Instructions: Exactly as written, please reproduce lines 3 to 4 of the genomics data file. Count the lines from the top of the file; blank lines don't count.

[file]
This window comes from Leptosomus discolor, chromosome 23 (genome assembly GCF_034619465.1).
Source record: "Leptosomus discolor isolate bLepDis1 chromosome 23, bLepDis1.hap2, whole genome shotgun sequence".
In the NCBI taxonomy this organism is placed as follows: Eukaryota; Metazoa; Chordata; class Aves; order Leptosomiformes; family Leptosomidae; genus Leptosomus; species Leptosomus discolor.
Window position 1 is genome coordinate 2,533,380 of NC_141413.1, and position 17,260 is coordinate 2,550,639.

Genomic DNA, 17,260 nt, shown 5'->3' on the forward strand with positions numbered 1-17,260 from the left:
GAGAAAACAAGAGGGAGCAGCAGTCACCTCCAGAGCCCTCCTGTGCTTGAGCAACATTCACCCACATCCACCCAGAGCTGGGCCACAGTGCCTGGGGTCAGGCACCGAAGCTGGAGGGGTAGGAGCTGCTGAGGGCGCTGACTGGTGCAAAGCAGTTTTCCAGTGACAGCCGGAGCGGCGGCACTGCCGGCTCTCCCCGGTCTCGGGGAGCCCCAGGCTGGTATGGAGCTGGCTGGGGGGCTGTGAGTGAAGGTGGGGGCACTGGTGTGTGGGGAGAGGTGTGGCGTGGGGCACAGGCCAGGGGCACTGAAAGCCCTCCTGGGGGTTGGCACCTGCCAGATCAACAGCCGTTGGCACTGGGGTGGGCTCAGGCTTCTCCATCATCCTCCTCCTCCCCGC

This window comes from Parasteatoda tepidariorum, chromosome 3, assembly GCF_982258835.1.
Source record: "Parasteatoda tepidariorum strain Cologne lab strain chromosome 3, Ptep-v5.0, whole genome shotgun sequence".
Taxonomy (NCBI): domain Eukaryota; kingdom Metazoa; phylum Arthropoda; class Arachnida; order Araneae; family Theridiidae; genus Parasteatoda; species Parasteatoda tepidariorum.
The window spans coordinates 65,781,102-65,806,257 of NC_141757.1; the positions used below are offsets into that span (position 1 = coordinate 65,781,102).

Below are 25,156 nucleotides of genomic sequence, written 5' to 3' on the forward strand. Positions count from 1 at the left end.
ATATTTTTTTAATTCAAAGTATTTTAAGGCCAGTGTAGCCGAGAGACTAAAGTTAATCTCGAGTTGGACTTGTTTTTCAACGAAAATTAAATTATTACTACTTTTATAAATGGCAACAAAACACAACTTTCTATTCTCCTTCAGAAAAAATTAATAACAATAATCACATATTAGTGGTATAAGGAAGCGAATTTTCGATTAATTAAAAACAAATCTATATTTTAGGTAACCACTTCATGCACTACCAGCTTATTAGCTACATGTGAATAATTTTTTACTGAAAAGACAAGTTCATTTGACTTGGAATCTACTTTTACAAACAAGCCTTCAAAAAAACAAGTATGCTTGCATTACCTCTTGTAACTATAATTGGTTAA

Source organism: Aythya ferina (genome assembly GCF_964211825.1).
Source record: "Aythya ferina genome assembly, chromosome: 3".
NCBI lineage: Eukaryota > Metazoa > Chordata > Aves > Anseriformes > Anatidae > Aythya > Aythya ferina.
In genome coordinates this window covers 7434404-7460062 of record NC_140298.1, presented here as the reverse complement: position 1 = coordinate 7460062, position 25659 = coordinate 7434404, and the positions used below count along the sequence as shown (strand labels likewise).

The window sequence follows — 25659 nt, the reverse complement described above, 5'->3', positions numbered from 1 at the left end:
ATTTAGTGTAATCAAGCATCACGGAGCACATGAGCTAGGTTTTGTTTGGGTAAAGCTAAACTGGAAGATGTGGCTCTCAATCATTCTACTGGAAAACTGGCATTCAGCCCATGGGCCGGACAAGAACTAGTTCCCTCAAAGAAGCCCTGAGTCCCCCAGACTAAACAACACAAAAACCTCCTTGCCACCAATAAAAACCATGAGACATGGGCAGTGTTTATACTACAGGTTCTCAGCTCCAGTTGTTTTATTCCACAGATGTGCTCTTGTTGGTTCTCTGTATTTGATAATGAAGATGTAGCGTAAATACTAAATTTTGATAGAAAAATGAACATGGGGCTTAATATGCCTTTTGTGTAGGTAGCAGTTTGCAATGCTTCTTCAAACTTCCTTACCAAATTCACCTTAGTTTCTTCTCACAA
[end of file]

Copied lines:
In the NCBI taxonomy this organism is placed as follows: Eukaryota; Metazoa; Chordata; class Aves; order Leptosomiformes; family Leptosomidae; genus Leptosomus; species Leptosomus discolor.
Window position 1 is genome coordinate 2,533,380 of NC_141413.1, and position 17,260 is coordinate 2,550,639.